Women in areas with the Zika virus can protect themselves, especially during pregnancy, by covering up against mosquitoes and practising safe sex through the use of condoms, says the World Health Organisation.
The Geneva-based United Nations agency issued recommendations on Wednesday for women regarding microcephaly and other neurological disorders linked to the mosquito-borne Zika virus that has been found in more than 30 countries including Brazil, where babies with birth defects have been reported.
It did not recommend travel restrictions, instead suggesting that women consult their doctors or authorities if travelling.
More evidence is needed to confirm whether sex commonly transmits the Zika virus, WHO said, noting that Zika has been found in semen and citing a report of sexual transmission in the United States.
There is no vaccine or treatment for Zika.
Pregnant women in general, including those who develop symptoms of Zika virus infection, should see their health care provider for close monitoring.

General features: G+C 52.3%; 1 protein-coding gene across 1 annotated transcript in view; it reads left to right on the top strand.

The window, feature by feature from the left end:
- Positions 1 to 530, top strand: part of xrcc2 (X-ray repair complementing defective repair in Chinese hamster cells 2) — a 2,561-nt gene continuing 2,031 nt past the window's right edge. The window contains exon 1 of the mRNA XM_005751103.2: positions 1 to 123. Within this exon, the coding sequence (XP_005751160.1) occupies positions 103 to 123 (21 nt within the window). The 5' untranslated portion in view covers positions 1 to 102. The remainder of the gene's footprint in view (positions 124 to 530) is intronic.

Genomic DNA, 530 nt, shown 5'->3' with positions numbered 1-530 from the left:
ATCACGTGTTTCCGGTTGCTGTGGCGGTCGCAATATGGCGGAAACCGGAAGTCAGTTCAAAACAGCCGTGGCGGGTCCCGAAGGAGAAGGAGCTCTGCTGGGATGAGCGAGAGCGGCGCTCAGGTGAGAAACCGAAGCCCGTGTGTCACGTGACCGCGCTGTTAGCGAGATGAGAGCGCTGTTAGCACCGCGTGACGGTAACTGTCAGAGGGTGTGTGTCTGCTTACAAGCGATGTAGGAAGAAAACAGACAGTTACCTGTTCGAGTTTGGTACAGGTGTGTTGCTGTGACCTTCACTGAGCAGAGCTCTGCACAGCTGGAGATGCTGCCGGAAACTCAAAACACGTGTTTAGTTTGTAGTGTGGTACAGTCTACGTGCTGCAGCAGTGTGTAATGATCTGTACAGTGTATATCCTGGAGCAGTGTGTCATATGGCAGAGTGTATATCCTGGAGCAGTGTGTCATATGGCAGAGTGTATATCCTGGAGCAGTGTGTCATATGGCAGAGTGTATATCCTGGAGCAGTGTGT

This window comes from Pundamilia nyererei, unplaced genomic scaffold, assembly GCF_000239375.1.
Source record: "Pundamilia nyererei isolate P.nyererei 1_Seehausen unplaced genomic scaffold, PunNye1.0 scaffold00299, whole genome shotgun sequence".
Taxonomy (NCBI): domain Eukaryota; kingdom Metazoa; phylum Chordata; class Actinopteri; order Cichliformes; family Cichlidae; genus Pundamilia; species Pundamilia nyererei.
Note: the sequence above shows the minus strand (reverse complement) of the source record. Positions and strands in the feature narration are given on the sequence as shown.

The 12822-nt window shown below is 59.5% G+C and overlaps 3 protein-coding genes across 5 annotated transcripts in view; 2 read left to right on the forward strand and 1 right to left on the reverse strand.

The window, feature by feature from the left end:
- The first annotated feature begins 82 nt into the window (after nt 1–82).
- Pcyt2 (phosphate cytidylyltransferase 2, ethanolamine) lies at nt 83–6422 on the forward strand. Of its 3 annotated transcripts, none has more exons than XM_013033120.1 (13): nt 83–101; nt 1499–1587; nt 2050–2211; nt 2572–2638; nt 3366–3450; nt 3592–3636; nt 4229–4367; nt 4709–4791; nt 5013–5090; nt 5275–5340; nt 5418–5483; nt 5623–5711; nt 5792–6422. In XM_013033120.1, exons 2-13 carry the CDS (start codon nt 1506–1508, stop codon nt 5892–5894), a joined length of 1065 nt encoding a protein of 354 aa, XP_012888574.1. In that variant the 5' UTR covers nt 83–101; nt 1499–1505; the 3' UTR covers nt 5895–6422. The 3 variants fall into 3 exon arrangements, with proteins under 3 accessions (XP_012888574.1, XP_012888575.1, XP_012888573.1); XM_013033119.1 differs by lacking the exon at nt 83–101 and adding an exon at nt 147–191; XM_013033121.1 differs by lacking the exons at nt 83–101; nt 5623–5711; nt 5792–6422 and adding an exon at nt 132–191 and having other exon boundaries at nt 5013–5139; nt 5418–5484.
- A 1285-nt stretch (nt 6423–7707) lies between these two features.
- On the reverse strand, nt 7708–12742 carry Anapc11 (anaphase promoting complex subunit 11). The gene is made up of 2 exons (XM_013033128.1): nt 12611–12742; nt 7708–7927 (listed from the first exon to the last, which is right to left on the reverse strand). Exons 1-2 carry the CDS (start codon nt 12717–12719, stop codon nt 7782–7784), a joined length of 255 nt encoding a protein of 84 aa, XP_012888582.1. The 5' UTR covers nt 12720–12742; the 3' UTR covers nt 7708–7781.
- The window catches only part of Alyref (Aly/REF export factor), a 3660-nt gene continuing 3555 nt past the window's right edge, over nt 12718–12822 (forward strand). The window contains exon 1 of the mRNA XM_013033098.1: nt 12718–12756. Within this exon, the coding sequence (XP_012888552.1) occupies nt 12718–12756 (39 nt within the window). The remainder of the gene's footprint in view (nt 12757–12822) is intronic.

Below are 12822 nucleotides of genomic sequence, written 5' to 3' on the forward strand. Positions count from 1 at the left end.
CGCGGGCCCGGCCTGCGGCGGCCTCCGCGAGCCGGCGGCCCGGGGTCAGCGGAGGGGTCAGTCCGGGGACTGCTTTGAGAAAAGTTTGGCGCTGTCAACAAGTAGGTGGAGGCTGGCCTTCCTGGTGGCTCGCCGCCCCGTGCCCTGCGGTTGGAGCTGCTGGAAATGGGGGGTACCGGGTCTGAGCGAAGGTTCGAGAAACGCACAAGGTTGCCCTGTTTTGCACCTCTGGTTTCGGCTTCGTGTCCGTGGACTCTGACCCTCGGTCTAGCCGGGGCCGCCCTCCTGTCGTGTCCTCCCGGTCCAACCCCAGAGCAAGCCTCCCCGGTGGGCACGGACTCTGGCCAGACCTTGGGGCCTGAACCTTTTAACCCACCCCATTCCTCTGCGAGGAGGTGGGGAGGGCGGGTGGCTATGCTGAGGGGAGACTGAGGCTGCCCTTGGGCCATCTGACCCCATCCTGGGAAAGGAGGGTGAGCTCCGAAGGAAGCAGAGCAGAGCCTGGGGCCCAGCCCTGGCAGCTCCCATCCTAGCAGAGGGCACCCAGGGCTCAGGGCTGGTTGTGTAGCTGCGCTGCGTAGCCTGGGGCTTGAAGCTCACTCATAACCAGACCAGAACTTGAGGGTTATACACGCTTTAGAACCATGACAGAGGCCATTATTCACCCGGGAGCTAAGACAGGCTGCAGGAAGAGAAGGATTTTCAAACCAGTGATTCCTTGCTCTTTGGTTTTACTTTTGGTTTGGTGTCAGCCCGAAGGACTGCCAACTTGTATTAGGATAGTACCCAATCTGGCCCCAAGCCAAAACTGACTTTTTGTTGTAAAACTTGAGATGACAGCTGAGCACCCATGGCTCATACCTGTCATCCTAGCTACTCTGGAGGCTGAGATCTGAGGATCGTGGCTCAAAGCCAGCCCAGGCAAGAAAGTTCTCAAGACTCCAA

But WHO was also somewhat reassuring, declaring: "Most women in Zika-affected areas will give birth to normal infants."
Microcephaly is a rare condition where a baby is born with a small head or the head stops growing after birth.
It can result in developmental delays as well as seizures, hearing loss, vision problems and trouble swallowing.
"Early ultrasound does not reliably predict microcephaly except in extreme cases," WHO said.
Zika virus has been detected in breast milk but there is currently no evidence that the virus is transmitted to babies through breastfeeding, it said.
The outbreak of Zika across the Americas has raised the issue of a woman's reproductive rights including abortion.
"Women who wish to terminate a pregnancy due to a fear of microcephaly should have access to safe abortion services to the full extent of the law," WHO said.